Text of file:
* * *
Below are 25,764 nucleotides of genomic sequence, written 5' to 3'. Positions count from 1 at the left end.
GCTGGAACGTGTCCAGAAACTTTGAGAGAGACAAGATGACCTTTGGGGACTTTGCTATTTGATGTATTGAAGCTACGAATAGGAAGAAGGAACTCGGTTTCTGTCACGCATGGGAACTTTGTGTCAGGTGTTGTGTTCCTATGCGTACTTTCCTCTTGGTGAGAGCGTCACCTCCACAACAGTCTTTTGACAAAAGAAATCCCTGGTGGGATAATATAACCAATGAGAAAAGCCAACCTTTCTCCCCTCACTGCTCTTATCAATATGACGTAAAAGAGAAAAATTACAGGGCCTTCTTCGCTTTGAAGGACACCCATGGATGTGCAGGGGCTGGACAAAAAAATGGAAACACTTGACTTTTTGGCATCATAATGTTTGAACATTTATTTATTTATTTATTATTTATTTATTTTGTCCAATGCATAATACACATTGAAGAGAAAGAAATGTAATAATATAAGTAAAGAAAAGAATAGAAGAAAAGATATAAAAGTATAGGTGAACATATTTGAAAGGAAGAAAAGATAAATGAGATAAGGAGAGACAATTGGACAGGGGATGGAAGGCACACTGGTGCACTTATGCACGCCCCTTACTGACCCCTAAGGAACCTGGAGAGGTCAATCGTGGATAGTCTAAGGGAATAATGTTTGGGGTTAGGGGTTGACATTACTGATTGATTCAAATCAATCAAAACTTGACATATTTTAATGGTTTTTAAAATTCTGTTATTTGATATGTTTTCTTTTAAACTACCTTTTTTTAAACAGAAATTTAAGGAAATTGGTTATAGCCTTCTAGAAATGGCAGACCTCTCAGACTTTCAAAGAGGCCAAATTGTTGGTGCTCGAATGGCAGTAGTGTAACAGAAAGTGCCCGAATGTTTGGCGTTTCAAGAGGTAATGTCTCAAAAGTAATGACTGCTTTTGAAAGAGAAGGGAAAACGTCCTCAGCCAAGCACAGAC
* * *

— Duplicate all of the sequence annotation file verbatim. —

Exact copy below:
Below are 25,764 nucleotides of genomic sequence, written 5' to 3'. Positions count from 1 at the left end.
GCTGGAACGTGTCCAGAAACTTTGAGAGAGACAAGATGACCTTTGGGGACTTTGCTATTTGATGTATTGAAGCTACGAATAGGAAGAAGGAACTCGGTTTCTGTCACGCATGGGAACTTTGTGTCAGGTGTTGTGTTCCTATGCGTACTTTCCTCTTGGTGAGAGCGTCACCTCCACAACAGTCTTTTGACAAAAGAAATCCCTGGTGGGATAATATAACCAATGAGAAAAGCCAACCTTTCTCCCCTCACTGCTCTTATCAATATGACGTAAAAGAGAAAAATTACAGGGCCTTCTTCGCTTTGAAGGACACCCATGGATGTGCAGGGGCTGGACAAAAAAATGGAAACACTTGACTTTTTGGCATCATAATGTTTGAACATTTATTTATTTATTTATTATTTATTTATTTTGTCCAATGCATAATACACATTGAAGAGAAAGAAATGTAATAATATAAGTAAAGAAAAGAATAGAAGAAAAGATATAAAAGTATAGGTGAACATATTTGAAAGGAAGAAAAGATAAATGAGATAAGGAGAGACAATTGGACAGGGGATGGAAGGCACACTGGTGCACTTATGCACGCCCCTTACTGACCCCTAAGGAACCTGGAGAGGTCAATCGTGGATAGTCTAAGGGAATAATGTTTGGGGTTAGGGGTTGACATTACTGATTGATTCAAATCAATCAAAACTTGACATATTTTAATGGTTTTTAAAATTCTGTTATTTGATATGTTTTCTTTTAAACTACCTTTTTTTAAACAGAAATTTAAGGAAATTGGTTATAGCCTTCTAGAAATGGCAGACCTCTCAGACTTTCAAAGAGGCCAAATTGTTGGTGCTCGAATGGCAGTAGTGTAACAGAAAGTGCCCGAATGTTTGGCGTTTCAAGAGGTAATGTCTCAAAAGTAATGACTGCTTTTGAAAGAGAAGGGAAAACGTCCTCAGCCAAGCACAGAC